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Thread: Switch rods..

  1. #11
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    Thumbs up Re: Switch rods..

    Quote Originally Posted by MoscaPescador View Post
    First, defer to the local experts on how they fish the waters that you intend to fish.

    I have a feeling that they would err towards a shorter Skagit style shooting head with varying lengths of T8, T10, or T14 sinking tips. Those should get your flies to depth.

    Dennis
    I suspect Dennis is far more right than wrong. With these shorter rods (For the record, the odds of you actually 'over-hand casting' is "slim and none") you still need a pretty hefty amount of 'line grains' to load/cast same. With the short Skagit heads you have a far wider choice of tips, length there of, choice of fly size, etc.

    From personal experience, for switch's, go to the 'short head' Skagits. Same grain weight(s), but more of a rod match. Just relined my Anderson 12'3'' 8wt with a 22' foot 525 grain Short Skagit, with 12' of T-11 or 12' of T-17 it just 'rips!'

    fae
    When wealth is lost, nothing is lost; when health is lost, something is lost; when character is lost, all is lost. - Billy Graham"

  2. #12

    Default Re: Switch rods..

    If I wanted to swing weighted streamers on a skagit head with a switch rod what grain window should I be looking at? Would I be able to turn a big fly over with a 350 grain head?
    -Carl

    Steelheader's Anonymous.

  3. #13
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    Default Re: Switch rods..

    Carl,
    The grain window will be dependent on the caster and the rod. For trout and summer Steelhead fishing that I do with my 11 foot 6 weight, 325 to 375 grains shorter Skagits should do the trick. I recently put a 375 grain head on my rig, and it makes throwing size 4 rubberlegs stonefly nymphs rather easy.

    If I was going to dedicate a switch rod for Steelhead fishing, I would bump myself to a 7 weight rig. The grain weight range would be higher. I'd need the mass to throw some of those large Intruderish flies.

    Dennis

  4. #14
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    Default Re: Switch rods..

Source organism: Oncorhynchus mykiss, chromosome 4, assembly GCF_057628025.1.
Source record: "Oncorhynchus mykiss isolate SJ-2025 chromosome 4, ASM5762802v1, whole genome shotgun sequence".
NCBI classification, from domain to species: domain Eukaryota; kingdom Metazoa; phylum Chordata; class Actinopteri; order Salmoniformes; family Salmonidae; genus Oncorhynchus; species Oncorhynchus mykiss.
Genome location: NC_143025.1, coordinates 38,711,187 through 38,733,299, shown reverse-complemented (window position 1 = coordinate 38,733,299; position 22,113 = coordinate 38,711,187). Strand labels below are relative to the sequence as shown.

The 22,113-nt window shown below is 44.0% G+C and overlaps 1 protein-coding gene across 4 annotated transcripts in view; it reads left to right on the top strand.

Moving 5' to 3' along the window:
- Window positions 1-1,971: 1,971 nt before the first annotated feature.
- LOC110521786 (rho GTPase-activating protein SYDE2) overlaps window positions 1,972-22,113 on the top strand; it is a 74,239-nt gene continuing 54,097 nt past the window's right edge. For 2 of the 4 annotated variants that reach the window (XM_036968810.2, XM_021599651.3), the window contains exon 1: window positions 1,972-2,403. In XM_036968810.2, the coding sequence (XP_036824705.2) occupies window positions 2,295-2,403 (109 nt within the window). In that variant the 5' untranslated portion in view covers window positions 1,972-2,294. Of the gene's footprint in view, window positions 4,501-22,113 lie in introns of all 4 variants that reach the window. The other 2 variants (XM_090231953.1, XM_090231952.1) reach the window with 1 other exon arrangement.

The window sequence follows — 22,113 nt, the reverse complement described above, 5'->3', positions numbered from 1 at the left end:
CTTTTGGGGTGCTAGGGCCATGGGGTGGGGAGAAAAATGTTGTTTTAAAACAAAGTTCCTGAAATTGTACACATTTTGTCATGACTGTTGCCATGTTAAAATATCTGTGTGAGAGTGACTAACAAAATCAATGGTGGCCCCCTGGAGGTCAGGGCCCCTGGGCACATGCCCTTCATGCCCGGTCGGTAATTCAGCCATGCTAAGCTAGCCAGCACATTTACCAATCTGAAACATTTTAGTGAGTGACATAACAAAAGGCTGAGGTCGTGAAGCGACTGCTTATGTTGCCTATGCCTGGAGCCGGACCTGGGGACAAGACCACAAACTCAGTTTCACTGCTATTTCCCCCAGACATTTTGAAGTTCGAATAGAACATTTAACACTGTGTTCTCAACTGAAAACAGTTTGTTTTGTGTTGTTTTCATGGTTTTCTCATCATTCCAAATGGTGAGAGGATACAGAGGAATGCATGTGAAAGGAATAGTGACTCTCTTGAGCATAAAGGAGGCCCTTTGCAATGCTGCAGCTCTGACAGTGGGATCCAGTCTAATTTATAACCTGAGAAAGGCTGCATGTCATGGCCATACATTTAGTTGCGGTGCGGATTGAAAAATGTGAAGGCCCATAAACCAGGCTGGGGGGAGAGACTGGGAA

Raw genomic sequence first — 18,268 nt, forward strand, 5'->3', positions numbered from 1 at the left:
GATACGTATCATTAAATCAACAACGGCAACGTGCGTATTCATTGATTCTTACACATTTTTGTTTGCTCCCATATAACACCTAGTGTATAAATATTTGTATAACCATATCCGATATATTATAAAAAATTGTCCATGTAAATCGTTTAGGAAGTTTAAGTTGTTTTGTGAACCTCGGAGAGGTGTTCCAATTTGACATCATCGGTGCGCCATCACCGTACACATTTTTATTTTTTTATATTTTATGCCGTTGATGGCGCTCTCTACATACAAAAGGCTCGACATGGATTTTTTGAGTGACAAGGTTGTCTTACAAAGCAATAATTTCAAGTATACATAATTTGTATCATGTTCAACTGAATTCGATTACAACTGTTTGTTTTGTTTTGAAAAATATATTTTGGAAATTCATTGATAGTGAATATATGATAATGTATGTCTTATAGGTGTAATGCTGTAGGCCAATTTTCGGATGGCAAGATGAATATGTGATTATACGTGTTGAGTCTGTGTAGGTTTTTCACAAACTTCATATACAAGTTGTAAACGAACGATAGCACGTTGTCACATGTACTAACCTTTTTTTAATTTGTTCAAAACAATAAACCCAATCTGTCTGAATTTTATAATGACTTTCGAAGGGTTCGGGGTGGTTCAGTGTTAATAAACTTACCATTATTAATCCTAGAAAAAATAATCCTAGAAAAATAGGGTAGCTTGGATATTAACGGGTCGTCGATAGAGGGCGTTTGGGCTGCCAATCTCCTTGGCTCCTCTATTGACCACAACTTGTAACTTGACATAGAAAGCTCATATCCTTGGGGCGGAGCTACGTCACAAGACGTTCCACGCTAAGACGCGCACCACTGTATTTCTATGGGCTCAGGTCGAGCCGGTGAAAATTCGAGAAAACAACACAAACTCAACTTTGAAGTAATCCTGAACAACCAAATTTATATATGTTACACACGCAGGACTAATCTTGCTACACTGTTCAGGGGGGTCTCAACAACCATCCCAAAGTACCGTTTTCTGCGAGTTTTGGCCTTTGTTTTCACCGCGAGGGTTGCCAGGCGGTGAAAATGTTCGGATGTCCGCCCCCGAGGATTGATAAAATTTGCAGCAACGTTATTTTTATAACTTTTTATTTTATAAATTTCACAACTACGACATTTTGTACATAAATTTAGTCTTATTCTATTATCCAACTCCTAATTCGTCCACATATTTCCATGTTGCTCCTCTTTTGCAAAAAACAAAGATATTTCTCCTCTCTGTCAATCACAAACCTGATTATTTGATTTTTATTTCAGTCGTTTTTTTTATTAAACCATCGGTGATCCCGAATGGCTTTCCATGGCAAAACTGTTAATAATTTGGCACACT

+1 to what MP just said and it looks like you're already leaning that way: "Looking to double hand fish it. Thinking a 7 weight. The steelhead here in Michigan usually range from 7-13 lbs."

    fae
    When wealth is lost, nothing is lost; when health is lost, something is lost; when character is lost, all is lost. - Billy Graham"

  5. #15

    Default Re: Switch rods..

    Quote Originally Posted by MoscaPescador View Post
    Carl,
    The grain window will be dependent on the caster and the rod. For trout and summer Steelhead fishing that I do with my 11 foot 6 weight, 325 to 375 grains shorter Skagits should do the trick. I recently put a 375 grain head on my rig, and it makes throwing size 4 rubberlegs stonefly nymphs rather easy.

    If I was going to dedicate a switch rod for Steelhead fishing, I would bump myself to a 7 weight rig. The grain weight range would be higher. I'd need the mass to throw some of those large Intruderish flies.

    Dennis
    Thanks Dennis that helps a lot. It's going to be a rod for fishing the Klamath, Trinity and some southern oregon rivers. I think I am going to look for something that can throw a 450gr skagit head because I have a thing for big ugly flies.
    -Carl

    Steelheader's Anonymous.

  6. #16
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    Default Re: Switch rods..

    Oregon coastal rivers Carl? Ask as I'm about 10 minutes from the Rogue (Tou Velle Park just north of Medford). Vis a vis the Chetco you'll find that a 7wt switch will be a great all around tool. Ditto the Windchuck.

    The lower Rogue (Gold Beach) is one big river so there a 'longer stick' is recommended.
    When wealth is lost, nothing is lost; when health is lost, something is lost; when character is lost, all is lost. - Billy Graham"

  7. #17

    Default Re: Switch rods..

    I'm with Fred! For the Upper Rogue you really can't beat a nice switch rod. I use my 7wt to let loose on a 410 grain skagit throwing some big, ugly looking flies! Monster maribou's and such that as Norman Mclean said, could actually scare the fish to death.

    Not as easy as with my spey rod, but pretty close!

  8. #18
    Join Date
    Dec 2012
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    Adirondacks & Great Lakes Tribs
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    Default Re: Switch rods..

    Honestly, one of the best if not the best line to learn spey casting techniques on is the airflo scandi compact. You will also need a running line to attach it to given that the scandi is a shooting head. The running line should be anywhere between .25-.35 in diameter. There are built in loop to loop connections between a suitable running line and shooting head. Another good option would be the RIO AFS short belly spey line, this is a fully integrated line that requires no seperate purchase of a running line. I would argue that this line is less versitle than the scandi compact because it cant handle as much weight with larger flies and sink tips/ poly leaders.

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